Sunday, July 08, 2007

Botched Technology: Linksys Wireless-G Range Expander WRE54G: Electronics

The Vaio is having difficulty connecting to the wireless network. My Lenovo/IBM has no problem but $80 for a range extender is cheaper than $1,500 for a new laptop. Although given the unreliability of the Vaio in thing WiFi I suspect that replacement will be necessary in the near future.

So I get myself a Linksys wireless range expander. The manual sucks. How bad does it suck? Well I have stopped trying to get it to work to write this post.

Trying the automated configuration failed, I suspected it would as I have the network encrypted using WPA. Strike one against the cretin who wrote the manual: no statement as to when to expect the automatic configuration to work and when it may not.

I then try the setup wizard which refuses to accept the fact that I have a NAT box set to net 10.x.x.x. The setup wizard will only accept an IP address in 192.168.x.x.

Why the device requires a hardwired address is beyond me. Either the device is passive and should not require configuration at all, or it is active in which case it can DHCP like everything else.

Update: finaly got the wireless extender configured using a hardwire ethernet conection. Not without difficulty though. The basic wireless settings are entered in one form, the encryption options in another. Setting the encryption options causes the device to perform a hard reboot and the unsaved wireless settings are lost without warning.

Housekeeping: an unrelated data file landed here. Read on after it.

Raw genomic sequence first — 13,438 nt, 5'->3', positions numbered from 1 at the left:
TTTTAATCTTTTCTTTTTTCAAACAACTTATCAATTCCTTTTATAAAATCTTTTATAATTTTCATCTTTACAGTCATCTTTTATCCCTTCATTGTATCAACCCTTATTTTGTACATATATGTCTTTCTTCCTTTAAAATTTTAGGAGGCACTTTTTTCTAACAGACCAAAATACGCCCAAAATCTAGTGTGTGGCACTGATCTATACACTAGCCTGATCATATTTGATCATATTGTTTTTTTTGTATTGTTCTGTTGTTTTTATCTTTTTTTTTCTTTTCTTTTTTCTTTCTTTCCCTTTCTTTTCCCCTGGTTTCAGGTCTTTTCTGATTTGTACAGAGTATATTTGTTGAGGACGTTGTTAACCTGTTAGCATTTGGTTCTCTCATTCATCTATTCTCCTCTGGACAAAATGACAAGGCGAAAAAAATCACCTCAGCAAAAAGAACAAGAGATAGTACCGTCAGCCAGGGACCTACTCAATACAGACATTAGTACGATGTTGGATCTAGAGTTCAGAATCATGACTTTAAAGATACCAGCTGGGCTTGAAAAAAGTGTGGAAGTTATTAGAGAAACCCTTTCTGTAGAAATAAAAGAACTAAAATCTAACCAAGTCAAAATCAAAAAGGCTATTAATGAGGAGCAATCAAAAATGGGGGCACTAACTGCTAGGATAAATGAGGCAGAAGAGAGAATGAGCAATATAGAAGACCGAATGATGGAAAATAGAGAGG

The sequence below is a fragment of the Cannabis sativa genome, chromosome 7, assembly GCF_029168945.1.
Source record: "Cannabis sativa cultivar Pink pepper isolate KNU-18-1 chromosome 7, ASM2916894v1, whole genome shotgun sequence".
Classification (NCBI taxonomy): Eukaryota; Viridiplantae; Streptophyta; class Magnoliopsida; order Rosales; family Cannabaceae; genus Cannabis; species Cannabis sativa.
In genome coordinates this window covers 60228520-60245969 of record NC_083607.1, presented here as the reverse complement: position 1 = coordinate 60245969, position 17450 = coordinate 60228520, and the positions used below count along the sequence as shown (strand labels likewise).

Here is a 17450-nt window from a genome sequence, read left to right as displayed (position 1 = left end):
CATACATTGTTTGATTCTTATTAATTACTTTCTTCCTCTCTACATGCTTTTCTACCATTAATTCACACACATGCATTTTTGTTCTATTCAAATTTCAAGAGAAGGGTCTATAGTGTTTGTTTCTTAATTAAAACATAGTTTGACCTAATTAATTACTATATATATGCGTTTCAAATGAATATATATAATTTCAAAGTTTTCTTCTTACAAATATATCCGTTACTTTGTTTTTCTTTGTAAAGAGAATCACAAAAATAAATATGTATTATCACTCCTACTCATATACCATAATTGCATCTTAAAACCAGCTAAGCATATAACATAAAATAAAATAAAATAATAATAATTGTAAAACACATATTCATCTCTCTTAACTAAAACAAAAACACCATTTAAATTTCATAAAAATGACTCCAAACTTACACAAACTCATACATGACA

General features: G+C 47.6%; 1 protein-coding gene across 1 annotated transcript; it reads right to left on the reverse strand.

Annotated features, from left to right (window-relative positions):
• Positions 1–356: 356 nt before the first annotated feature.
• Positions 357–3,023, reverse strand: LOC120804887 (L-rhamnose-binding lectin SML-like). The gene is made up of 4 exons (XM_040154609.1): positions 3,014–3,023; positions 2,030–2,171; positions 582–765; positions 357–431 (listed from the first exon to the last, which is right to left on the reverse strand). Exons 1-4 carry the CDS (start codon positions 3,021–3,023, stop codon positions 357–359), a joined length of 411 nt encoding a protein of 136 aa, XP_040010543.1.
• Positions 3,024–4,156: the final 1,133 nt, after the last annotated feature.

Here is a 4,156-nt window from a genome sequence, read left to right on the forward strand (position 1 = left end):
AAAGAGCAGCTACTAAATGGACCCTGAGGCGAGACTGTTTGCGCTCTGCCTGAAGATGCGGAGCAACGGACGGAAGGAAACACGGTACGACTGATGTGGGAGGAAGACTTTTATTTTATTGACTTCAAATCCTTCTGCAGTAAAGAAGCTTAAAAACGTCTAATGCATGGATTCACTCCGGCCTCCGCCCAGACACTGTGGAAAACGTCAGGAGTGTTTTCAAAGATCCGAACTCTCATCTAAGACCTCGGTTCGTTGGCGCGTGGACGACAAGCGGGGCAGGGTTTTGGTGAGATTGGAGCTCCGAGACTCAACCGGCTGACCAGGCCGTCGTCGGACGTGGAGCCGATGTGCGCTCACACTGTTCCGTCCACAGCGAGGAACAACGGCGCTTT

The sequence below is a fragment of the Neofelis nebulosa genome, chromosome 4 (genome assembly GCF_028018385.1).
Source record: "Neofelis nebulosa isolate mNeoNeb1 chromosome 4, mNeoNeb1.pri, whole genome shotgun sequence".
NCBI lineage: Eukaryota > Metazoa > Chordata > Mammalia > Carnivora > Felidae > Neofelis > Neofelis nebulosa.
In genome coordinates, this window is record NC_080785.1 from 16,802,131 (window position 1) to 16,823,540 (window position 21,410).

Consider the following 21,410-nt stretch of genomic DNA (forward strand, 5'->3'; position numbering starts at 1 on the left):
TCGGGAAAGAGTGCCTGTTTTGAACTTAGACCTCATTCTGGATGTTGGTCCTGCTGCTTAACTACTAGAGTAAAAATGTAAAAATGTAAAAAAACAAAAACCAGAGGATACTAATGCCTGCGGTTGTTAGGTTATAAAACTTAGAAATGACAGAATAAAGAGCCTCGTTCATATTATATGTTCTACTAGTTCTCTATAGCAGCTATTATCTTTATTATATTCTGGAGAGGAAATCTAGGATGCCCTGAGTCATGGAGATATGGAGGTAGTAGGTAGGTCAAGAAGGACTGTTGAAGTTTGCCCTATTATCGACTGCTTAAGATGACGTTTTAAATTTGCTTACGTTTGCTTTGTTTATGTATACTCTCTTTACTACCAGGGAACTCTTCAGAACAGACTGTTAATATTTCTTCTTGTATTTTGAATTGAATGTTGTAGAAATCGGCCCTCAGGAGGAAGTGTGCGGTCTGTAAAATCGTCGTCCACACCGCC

This is beyond amateur. The device has clearly not seen any competent usability testing. Instead of trying the system out on real users they simply assumed that real users are idiots and tried to insulate them from the information they need to configure the device.

There is no possibility that the auto configure button could have worked. Not telling the user the circmstances in which it will work is not helping them. If giving them necessary information might confuse its a sign that the automated configuration architecture is bogus. Automatic configuration must work in every possible circumstance or it is bogus.

The way to make automatic configuration work is to make use of USB. Put a USB socket on every device that does not already have one. Use a standard USB memory stick to exchange the necessary configuration information as declarative XML specifications. Web based configuration of network appliances is always going to be a bogus approach: the only reason the appliance needs to be configured is the network is out.

Update 2 I am planning vlog this once I get the axe out of the basement.

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